Using Big Data Analytics to Predict Impacts of Arctic Climate Change

November 2016
Lisa Kerby
Lisa Kerby

Sometimes you have to go far afield to understand what's happening right at home. That's why MITRE's Lisa Kerby and her colleagues headed to Alaska last year to discuss the environment. "Our goal is to develop strong, predictive analytics based on the real events taking place in the Arctic that might also occur across the country," says Kerby. "The region is one of the 'canaries in the coal mine.' It's seeing the effects of climate change early on."

Kerby is a lead software systems engineer. She is part of the Homeland Security Systems Engineering & Development Institute (HSSEDI)™ federally funded research and development center (FFRDC) team. She works on a variety of efforts that range from manipulating big data to developing predictive analytics algorithms to performing independent tool assessments.

Kerby and project lead Chuck Lewis assisted the University of Alaska's Arctic Domain Awareness Center (ADAC) with the Climate Change Analytics Requirements 2015 Workshop.

"The workshop was an excellent collaboration experience," Kerby says. "It included a set of diverse people from government, industry, and native organizations, as well as scientists and researchers from different universities. Everyone wanted to know what the others are doing in terms of research."

At the workshop, participants shared information about their climate change data, analysis, and analytical tools. They discussed obstacles preventing timely environmental awareness, potential impacts of climate change, and resource constraints. They also examined how to enhance predictive algorithms and data analytics to better predict climate change impacts. Key players, with varied needs and responsibilities for the topic at hand, were able to collaborate on a common mission.

"As a first step, we wanted to identify gaps in capabilities where there are opportunities to develop better climate change predictive analytics that result in better response planning," Kerby explains.

MITRE: Bringing Different Elements of Government Together

As an operator of FFRDCs, MITRE brings together different parts of the public sector—federal, state, and local—to work on the same problems. According to Kerby, "We can make the connections and be the bridge between different agencies, companies, academia, and other organizations, and recommend and work with them to implement solutions addressing our nation's toughest problems."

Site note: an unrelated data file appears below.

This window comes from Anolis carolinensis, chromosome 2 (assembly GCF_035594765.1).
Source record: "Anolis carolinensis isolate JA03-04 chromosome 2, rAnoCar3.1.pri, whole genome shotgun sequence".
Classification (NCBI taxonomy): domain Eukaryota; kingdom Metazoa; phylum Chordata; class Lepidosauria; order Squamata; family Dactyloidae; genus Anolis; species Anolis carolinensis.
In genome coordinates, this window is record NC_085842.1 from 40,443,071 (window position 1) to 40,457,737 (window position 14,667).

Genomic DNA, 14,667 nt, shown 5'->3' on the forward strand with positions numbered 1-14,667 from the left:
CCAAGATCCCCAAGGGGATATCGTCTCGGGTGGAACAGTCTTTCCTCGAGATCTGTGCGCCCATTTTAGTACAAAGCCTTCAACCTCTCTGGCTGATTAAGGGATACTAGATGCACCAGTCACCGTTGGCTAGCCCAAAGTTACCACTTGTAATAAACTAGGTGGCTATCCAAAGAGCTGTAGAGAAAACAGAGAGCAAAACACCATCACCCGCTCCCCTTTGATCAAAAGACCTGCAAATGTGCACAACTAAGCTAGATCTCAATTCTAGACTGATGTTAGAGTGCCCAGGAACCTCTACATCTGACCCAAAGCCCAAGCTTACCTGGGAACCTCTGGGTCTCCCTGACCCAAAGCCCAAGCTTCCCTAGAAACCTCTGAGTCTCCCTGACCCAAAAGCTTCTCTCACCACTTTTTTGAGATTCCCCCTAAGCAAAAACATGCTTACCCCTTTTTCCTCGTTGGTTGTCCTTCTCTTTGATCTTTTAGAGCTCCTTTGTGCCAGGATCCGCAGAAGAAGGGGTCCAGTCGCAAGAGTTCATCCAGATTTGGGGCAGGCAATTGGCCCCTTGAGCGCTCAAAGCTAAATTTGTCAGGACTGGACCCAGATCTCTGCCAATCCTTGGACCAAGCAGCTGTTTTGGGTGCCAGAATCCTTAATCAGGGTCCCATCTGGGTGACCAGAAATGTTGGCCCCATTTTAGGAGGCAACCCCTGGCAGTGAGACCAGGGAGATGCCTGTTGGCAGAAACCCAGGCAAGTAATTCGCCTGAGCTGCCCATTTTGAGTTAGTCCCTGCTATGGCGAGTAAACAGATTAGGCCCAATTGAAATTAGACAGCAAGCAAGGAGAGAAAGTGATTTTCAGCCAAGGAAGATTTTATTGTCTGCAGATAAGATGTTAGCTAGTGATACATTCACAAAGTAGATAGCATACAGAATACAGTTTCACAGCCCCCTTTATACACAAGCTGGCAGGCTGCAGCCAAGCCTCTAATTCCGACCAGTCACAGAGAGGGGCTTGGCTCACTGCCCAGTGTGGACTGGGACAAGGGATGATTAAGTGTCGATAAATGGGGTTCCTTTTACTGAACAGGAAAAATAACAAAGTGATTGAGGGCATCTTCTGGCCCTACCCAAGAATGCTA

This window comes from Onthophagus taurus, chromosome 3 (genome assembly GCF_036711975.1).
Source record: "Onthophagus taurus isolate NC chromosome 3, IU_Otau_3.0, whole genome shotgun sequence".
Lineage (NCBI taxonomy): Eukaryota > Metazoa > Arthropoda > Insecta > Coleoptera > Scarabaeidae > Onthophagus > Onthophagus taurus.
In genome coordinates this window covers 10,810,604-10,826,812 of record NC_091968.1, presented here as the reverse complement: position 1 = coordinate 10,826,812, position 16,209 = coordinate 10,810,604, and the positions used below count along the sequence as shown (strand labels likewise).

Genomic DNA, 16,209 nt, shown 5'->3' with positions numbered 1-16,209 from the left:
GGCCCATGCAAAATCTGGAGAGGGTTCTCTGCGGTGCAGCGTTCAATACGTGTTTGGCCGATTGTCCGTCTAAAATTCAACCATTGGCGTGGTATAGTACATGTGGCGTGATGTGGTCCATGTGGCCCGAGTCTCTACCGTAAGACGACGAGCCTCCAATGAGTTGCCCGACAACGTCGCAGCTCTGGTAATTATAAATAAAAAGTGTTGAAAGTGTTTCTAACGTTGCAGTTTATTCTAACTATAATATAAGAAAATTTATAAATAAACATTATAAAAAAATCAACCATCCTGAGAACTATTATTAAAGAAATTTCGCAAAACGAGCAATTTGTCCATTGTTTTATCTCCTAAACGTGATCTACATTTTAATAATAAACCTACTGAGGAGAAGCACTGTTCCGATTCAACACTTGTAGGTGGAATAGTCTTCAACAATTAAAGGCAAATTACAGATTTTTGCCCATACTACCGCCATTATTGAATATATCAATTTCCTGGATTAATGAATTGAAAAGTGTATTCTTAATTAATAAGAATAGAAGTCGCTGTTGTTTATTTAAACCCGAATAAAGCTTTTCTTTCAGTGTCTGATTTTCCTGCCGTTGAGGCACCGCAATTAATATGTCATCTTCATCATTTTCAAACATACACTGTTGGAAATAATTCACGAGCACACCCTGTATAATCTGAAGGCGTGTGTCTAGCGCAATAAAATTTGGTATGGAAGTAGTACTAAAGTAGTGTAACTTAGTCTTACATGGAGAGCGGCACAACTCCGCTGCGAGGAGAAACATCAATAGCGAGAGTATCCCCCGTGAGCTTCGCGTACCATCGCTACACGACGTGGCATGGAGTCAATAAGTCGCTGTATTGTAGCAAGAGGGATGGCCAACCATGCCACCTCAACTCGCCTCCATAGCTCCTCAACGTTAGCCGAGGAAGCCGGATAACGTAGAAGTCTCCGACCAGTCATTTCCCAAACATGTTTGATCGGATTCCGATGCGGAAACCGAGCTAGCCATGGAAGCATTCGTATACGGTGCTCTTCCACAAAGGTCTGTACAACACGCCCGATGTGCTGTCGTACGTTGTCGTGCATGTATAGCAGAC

What drew Kerby to MITRE? "I was definitely attracted to a greater work-life balance. And I strongly identified with the trusted adviser role and working in the public interest. I like being able to go in and have that immediate trust, because our sponsors know we don't profit from their decisions."

Varied Experiences Benefit Each New Assignment

"I've been lucky to work on some long-term programs, but it's nice to be able to move around, too," she says. "There's a benefit to working for so many diverse agencies, because pulling that diversity together and seeing the common threads makes it easy to continuously leverage lessons learned from every project I've worked on. I like and appreciate the variety."

Her current work is a prime example. Kerby is positioned in a technical center within the National Security Engineering Center FFRDC for the Department of Defense, where she has supported several federal agencies including the Internal Revenue Service, the Census Bureau, the Securities and Exchange Commission, and the U.S. Navy.

In her off-hours, Kerby's passion is ceramics. "I throw pots on the wheel, and then do finishing work such as attaching handles or spouts. I do so much work with my head, that it's really nice to do something with my hands and see the direct results."

"It's a different kind of engineering in a way," she says. "I like that contrast."

—by Jim Chido

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